Thank you. I'll ask for a prescription to try it. Good luck to you as well. I'm glad you found something that works for you.
mark noble
 
  1  
Reply Wed 6 Jul, 2016 03:15 pm
@Neviril,
It's about perseverance.
Doing so for others, not yourself.
If I came home tomorrow and found my gf and dogs dead - I would, likely, want to cease 'life' (Physical).
They are my purpose here, after all.
Having NO purpose can be provocative - But we never know what 'tomorrow' has in store for us.
I think that living (Physical) is a challenge and killing oneself (Unless in dire agony) is the height of cowardice.
Neviril
 
  1  
Reply Thu 7 Jul, 2016 01:27 am
@mark noble,
I understand that but no one ties me to this world. I don't know who to persevere for if I cannot do it for myself. Yes, I care for my family but I believe my love for them only falls as far as surface level. I was a spiteful, nihilistic person all my life so I took family for granted. It was only recently that I started opening up about my depression to them, and even now, I haven't told them much. The problem is that I am only clinging to them because I stopped having the energy to be strong using hate or fear as a shield.

People often ask the question, "how do you think your parents/family would feel if you killed yourself?" If I were to be honest, I would say "I don't care. Why do I have to give up the option of peace because of them? I am tired of coping. I just want to rest." In other words, the relationship I have is superficial on my end despite how close we are. But other than my family, I can see no other purpose.

You're right about the endless possibilities of the future. It's just that it's been too long already, at least in my opinion. I am afraid of continuing to experience life and living this way (on top of other fears ofc).

I'll have to both agree and disagree on that statement. Morally, it could be said that suicide is 'the easy way out' or that it is cowardly but it takes guts to successfully kill yourself or even attempt to do it. Many stop at researching methods or keeping thoughts as thoughts but not many can actually go through with the act. If I were to describe it, killing oneself is a pursuit of peace or happiness that he or she cannot find in life. So rather than being cowardly, they are living like the rest of the world, just in their own way. But it is true that people who choose to live despite their desire to die are brave as well. I can admire that.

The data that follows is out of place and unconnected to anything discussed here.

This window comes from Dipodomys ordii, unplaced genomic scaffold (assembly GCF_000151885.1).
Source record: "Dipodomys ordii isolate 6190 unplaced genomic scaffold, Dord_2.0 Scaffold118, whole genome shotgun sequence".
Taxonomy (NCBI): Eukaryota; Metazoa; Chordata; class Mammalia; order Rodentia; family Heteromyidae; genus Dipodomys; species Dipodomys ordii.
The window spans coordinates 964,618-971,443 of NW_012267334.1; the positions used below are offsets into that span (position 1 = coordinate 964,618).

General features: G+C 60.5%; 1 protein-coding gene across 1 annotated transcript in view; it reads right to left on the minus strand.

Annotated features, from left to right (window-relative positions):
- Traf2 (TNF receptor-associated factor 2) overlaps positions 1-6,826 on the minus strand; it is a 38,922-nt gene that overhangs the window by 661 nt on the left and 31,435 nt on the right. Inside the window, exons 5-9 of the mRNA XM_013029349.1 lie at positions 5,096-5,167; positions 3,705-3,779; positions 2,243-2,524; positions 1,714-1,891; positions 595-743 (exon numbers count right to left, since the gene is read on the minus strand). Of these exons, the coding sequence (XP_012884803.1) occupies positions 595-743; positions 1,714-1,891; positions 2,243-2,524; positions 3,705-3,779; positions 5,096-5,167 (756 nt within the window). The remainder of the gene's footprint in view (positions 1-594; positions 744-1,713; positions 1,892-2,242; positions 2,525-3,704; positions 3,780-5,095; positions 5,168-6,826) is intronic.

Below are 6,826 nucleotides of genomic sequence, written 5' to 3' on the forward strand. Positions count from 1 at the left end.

mark noble
 
  1  
Reply Fri 8 Jul, 2016 06:44 am
@Neviril,
Nev.
We all want to rest - But the challenge is to 'be'.

I lost all my 'blood' family in my teens - Went through the 'care' system, and suffered 'Maggies' 'Quick, Sharp shock' in juvenile detention centre (UK). I was then (At 17) abandoned by the social services and given a giro for 27.50 (pounds) and left in bedsitland to rot.
I had fu...all to live for.
30 yrs later - I'm grateful for what little I have and want for no more.

You may think me nuts - But I'd do it over again and again - Because it made me who I am.
0 Replies
 
dalehileman
 
  1  
Reply Tue 12 Jul, 2016 11:26 am
@Neviril,
Quote:
I'm glad you found something that works for you
Thanks Nev and best of luck
Leadfoot
 
  1  
Reply Tue 12 Jul, 2016 12:47 pm
@Neviril,
When I was a 2, I think I made the amazing discovery of what the minimum requirement was for humans to just cope. That was:

Something to look forward to. It only takes one.
It can be as simple as your next meal or as profound as finding out the answer to life, universe and everything.

If you run out of all of those, you become a 3.

So if you want to avoid that, stop everything and ask yourself, 'is there anything I look forward to?' When you do that, throw out every restriction except one, - it must not hurt others. If you come up with something, do it or move forward to doing it and don't stop. This surprisingly often results in becoming a 1.

If you honestly try your best and come up with nothing, then and only then move on to 3.



0 Replies
 
dalehileman
 
  1  
Reply Wed 20 Jul, 2016 01:01 pm
@dalehileman,
Quote:
Quote:
I'm glad you found something that works for you

Thanks Nev and best of luck

Sertraline apparently has excellent long-term results but its benefit wanes in the early morn before pill time, breakfast, etc. So Nev when I wake early I take 5-htp, St. John's wort, ginseng, kava kava with excellent results

The last one is considered by some to be dangerous
0 Replies